To paraphrase John Adams, numbers are stubborn things. Significant global events beyond economics helped guide the storied invisible hand. “At the beginning of the year we knew interest rates would rise, but we didn’t know the pandemic would continue to unleash waves of new variants around the world, exacerbating global supply chain disruption,” Rubin said. “And we couldn’t know that the first major war in Europe in 80 years would erupt, causing unimaginable human tragedy, dislocating the energy markets, and intensifying already high inflation. What a difference six months has made. The magnitude and unpredictability of change has resulted in a riskier investment market for all asset classes and the accompanying requirement for higher risk adjusted returns.”
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Taking his turn at paraphrasing, this time Hemingway, Rubin said the impact to the commercial office sector had been gradual and sudden: “The immediate impact of this more challenging investment environment, particularly the higher cost of capital, has been a slowdown in transactions,” he said. “Higher interest rates to real estate are like fire to a scarecrow. They reduce profit margins on new deals and can spoil the anticipated exit on existing deals. Accordingly, investors and their lenders are taking more time to model cash flows and valuations. The longer-term impact will bring both opportunity and pain. As the market transitions so will owners and investors, from the sprint of the last few years to a marathon.”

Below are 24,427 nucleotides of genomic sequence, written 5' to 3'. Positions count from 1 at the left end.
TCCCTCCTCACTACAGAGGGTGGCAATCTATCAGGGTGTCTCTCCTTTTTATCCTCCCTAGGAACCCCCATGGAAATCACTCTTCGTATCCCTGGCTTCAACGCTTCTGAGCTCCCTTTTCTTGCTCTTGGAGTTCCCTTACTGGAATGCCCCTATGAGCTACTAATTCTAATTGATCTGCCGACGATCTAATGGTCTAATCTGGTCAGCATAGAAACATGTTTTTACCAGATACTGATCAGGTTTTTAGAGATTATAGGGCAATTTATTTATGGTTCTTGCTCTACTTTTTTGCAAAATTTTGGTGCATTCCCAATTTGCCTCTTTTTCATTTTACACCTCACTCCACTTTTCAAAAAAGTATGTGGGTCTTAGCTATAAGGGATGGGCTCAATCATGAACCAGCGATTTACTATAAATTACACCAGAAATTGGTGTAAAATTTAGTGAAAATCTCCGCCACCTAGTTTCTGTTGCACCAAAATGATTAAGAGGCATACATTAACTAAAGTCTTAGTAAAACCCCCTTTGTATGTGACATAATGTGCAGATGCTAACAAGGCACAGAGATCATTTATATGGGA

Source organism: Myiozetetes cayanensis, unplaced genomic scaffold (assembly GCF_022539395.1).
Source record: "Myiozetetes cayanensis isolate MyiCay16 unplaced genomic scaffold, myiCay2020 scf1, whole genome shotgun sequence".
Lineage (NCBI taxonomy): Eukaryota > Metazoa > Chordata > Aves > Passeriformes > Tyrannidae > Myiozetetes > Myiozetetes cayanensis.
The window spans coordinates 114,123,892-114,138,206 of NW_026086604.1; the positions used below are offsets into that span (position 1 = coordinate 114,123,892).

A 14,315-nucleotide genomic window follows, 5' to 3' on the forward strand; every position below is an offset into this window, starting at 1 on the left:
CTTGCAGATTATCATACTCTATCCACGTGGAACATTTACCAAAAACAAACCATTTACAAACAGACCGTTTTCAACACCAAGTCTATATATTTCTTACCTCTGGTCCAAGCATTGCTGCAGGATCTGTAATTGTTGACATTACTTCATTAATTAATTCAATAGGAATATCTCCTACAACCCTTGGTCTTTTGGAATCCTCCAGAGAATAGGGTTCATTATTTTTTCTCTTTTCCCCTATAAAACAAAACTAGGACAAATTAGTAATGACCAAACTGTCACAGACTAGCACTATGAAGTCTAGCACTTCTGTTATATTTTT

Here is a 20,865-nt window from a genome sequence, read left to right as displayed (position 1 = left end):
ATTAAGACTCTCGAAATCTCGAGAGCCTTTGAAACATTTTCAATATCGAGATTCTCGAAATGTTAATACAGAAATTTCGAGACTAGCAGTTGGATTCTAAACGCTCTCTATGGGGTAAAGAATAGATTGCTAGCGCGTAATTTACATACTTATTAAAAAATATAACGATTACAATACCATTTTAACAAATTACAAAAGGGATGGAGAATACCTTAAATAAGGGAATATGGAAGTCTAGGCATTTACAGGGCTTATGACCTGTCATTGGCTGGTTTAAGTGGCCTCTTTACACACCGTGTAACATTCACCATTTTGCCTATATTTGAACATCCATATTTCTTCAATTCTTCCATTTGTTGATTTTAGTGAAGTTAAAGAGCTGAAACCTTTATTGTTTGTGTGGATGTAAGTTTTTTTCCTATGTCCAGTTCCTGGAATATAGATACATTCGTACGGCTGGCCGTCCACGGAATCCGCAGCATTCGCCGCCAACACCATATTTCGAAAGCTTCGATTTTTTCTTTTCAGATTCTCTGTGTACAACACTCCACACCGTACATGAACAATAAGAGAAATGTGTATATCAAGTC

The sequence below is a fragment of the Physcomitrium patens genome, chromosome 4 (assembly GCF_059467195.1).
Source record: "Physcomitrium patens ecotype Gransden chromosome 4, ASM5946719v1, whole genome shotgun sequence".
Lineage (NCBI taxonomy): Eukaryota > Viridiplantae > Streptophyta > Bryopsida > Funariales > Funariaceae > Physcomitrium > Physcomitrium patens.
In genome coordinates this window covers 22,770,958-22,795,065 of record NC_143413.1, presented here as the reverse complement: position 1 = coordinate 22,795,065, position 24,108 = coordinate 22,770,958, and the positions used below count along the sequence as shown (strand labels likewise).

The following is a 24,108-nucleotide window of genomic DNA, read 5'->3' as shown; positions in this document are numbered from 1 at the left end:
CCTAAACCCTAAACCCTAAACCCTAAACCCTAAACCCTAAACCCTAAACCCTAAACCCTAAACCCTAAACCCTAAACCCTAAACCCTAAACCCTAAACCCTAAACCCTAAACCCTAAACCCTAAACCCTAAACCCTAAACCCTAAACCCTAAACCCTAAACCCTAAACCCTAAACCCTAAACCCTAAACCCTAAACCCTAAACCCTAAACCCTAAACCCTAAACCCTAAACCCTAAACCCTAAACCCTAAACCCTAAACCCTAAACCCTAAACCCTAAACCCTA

Side effects of the pandemic – behavioral rather than clinical – continue to affect the office market, posing significant risks for investors and owners: “The number of workers going back to the office is increasing every month,” Rubin observed. “However, most workers no longer want to be in the office full-time, especially as gas prices increase the cost of commuting. Office tenants are listening to their employees and watching their check books. Many are trying to renegotiate rent and reduce space prior to the expiration of their leases. Others will clearly reduce space and move to higher quality properties as leases turn. A recent tenant study by CBRE found that over 50% of respondents expect to reduce office space over the next three years.”
The advice now is to focus on the longer-term horizon, seen as an appropriate strategy in a period of volatility but healthy for the markets. “In the next few years, as market participants adjust to the new reality, it will likely take more capital and sweat to achieve success in real estate investing,” Rubin said.